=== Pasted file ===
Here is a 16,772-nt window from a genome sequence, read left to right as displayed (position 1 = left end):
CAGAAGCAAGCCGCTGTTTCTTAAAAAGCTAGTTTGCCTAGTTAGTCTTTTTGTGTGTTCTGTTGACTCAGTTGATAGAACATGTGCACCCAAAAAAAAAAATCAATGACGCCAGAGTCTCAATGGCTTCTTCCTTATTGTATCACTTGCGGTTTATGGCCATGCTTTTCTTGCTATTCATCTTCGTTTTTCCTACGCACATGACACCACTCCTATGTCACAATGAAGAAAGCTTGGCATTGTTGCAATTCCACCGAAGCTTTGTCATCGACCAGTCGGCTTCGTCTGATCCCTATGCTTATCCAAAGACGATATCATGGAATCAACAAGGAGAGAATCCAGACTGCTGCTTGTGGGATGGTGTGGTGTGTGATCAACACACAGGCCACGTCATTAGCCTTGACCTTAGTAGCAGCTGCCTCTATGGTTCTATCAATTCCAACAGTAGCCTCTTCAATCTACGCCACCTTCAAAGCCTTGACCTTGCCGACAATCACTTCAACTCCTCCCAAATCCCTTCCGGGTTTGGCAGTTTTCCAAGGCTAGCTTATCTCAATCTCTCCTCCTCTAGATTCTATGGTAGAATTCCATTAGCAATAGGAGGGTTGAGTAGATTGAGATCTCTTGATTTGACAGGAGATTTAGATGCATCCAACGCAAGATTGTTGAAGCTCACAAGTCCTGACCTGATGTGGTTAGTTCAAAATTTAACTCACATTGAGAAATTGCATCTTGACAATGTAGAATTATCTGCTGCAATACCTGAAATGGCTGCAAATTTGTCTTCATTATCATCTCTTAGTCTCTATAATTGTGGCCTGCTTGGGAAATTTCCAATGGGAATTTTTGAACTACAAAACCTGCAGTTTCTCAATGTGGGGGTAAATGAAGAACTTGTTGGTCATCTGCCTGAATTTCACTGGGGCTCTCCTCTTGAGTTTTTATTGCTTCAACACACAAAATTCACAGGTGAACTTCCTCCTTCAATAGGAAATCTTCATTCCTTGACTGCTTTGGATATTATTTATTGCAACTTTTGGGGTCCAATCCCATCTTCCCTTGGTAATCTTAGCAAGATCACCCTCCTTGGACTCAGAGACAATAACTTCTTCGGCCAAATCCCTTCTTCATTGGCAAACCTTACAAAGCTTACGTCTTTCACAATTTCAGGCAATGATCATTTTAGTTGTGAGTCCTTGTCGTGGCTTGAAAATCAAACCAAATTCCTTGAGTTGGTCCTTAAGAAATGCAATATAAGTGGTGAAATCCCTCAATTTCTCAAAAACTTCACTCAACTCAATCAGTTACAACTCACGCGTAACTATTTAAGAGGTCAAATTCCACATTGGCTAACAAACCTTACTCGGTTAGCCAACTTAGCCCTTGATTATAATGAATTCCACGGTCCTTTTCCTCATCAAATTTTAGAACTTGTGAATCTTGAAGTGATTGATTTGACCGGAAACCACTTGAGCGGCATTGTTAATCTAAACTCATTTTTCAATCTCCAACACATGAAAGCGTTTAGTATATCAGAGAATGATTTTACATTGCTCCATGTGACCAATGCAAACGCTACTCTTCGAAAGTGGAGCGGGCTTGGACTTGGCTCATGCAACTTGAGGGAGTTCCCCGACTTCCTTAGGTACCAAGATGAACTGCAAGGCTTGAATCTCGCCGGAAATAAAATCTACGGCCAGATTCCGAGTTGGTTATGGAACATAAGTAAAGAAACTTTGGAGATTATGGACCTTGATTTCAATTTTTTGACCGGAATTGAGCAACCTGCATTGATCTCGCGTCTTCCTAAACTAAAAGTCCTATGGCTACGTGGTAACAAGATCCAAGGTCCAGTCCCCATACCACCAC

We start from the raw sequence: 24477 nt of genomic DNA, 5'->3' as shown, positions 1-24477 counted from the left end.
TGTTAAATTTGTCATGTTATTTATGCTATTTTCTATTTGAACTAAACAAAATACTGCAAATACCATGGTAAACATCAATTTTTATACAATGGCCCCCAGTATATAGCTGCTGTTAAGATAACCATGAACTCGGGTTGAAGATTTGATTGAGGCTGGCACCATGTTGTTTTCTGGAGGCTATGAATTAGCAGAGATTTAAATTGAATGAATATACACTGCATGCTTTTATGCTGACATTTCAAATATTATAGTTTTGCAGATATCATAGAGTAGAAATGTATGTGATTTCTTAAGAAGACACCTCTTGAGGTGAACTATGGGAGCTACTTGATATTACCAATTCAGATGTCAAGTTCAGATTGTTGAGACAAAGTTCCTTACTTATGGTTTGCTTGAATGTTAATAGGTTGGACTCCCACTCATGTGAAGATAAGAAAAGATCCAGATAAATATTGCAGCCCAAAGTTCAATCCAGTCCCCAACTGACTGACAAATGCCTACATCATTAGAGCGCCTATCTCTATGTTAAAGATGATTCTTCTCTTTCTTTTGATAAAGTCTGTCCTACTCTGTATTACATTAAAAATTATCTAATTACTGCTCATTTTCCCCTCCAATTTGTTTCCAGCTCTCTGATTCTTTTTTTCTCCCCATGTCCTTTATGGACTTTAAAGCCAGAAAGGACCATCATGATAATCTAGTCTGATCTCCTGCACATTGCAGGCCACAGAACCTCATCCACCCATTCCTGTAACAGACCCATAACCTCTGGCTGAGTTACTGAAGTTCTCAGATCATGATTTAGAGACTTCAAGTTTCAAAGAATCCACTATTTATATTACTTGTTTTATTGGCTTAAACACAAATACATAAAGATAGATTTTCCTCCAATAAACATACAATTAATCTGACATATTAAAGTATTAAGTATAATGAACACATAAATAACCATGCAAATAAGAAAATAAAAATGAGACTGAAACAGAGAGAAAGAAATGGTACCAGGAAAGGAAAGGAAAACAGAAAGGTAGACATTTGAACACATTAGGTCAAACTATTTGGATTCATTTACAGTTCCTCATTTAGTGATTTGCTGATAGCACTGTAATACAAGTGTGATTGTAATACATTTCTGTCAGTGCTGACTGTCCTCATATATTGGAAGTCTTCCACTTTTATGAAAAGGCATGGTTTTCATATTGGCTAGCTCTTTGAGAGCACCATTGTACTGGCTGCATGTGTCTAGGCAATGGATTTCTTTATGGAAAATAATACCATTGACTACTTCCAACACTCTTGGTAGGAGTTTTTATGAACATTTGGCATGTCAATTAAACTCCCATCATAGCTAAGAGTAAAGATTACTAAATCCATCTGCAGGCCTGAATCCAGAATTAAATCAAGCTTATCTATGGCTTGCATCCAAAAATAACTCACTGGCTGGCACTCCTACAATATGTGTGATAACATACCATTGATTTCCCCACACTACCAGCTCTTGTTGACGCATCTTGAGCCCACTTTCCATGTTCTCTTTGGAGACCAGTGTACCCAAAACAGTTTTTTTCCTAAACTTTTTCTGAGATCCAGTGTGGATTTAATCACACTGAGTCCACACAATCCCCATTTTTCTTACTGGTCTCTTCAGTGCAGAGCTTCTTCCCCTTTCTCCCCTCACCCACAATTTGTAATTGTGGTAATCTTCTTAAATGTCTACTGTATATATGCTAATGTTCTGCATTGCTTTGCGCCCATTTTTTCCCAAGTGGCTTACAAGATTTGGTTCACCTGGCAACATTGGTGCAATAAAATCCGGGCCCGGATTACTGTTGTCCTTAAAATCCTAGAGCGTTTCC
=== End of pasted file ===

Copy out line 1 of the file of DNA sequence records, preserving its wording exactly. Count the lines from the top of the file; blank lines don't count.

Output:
Here is a 16,772-nt window from a genome sequence, read left to right as displayed (position 1 = left end):